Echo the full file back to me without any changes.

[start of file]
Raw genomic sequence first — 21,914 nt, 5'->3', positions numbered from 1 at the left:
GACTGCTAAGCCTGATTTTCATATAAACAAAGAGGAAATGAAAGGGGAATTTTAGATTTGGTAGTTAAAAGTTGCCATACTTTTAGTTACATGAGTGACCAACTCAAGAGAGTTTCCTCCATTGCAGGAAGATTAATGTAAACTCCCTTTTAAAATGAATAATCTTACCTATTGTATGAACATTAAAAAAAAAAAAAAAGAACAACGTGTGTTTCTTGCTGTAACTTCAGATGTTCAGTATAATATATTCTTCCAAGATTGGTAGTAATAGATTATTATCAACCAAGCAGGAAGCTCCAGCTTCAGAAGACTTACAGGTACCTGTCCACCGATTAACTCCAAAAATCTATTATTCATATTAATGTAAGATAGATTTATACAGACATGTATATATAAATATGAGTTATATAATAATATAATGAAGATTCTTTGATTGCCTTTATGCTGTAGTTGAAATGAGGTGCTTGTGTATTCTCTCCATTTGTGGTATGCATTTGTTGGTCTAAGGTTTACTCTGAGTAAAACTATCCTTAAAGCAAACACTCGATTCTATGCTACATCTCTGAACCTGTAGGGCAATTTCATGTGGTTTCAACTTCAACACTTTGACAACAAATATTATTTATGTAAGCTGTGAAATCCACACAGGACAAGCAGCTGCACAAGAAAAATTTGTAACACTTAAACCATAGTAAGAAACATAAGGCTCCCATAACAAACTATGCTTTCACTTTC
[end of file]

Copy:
Raw genomic sequence first — 21,914 nt, 5'->3', positions numbered from 1 at the left:
GACTGCTAAGCCTGATTTTCATATAAACAAAGAGGAAATGAAAGGGGAATTTTAGATTTGGTAGTTAAAAGTTGCCATACTTTTAGTTACATGAGTGACCAACTCAAGAGAGTTTCCTCCATTGCAGGAAGATTAATGTAAACTCCCTTTTAAAATGAATAATCTTACCTATTGTATGAACATTAAAAAAAAAAAAAAAGAACAACGTGTGTTTCTTGCTGTAACTTCAGATGTTCAGTATAATATATTCTTCCAAGATTGGTAGTAATAGATTATTATCAACCAAGCAGGAAGCTCCAGCTTCAGAAGACTTACAGGTACCTGTCCACCGATTAACTCCAAAAATCTATTATTCATATTAATGTAAGATAGATTTATACAGACATGTATATATAAATATGAGTTATATAATAATATAATGAAGATTCTTTGATTGCCTTTATGCTGTAGTTGAAATGAGGTGCTTGTGTATTCTCTCCATTTGTGGTATGCATTTGTTGGTCTAAGGTTTACTCTGAGTAAAACTATCCTTAAAGCAAACACTCGATTCTATGCTACATCTCTGAACCTGTAGGGCAATTTCATGTGGTTTCAACTTCAACACTTTGACAACAAATATTATTTATGTAAGCTGTGAAATCCACACAGGACAAGCAGCTGCACAAGAAAAATTTGTAACACTTAAACCATAGTAAGAAACATAAGGCTCCCATAACAAACTATGCTTTCACTTTC